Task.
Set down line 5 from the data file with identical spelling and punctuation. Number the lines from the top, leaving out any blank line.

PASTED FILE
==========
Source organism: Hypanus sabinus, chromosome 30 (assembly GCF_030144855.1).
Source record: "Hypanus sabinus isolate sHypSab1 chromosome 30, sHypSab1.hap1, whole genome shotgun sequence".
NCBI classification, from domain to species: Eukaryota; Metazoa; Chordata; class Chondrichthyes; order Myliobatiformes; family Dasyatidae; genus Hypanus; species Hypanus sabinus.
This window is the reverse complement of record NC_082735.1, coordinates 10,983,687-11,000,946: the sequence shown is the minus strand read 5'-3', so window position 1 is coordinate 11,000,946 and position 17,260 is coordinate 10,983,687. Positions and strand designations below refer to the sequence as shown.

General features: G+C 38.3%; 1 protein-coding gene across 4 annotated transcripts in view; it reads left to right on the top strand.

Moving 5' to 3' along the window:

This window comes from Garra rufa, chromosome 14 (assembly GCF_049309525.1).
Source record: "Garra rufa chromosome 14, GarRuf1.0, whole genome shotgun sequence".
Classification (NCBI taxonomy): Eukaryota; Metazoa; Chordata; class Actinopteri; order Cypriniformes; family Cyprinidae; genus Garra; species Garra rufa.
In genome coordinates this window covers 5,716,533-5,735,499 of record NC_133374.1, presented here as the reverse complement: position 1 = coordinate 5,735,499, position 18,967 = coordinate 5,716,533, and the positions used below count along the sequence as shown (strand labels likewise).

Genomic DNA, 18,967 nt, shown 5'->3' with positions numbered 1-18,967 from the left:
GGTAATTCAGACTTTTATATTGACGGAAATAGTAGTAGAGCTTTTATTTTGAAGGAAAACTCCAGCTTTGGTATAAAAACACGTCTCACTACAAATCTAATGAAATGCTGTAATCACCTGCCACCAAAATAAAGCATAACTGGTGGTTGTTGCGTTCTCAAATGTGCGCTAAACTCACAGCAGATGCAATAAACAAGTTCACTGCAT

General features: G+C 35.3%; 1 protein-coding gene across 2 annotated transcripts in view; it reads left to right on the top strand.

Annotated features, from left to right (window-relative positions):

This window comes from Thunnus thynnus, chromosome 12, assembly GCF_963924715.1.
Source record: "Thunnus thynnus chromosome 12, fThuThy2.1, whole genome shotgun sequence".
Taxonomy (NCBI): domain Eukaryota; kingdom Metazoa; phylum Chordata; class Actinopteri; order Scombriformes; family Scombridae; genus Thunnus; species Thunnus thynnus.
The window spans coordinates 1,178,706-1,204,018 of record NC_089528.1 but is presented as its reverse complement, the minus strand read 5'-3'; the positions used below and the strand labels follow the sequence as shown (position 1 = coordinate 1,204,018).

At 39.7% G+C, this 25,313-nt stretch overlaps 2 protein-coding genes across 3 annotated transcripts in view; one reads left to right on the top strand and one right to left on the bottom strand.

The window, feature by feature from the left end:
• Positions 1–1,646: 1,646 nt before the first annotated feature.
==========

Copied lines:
General features: G+C 38.3%; 1 protein-coding gene across 4 annotated transcripts in view; it reads left to right on the top strand.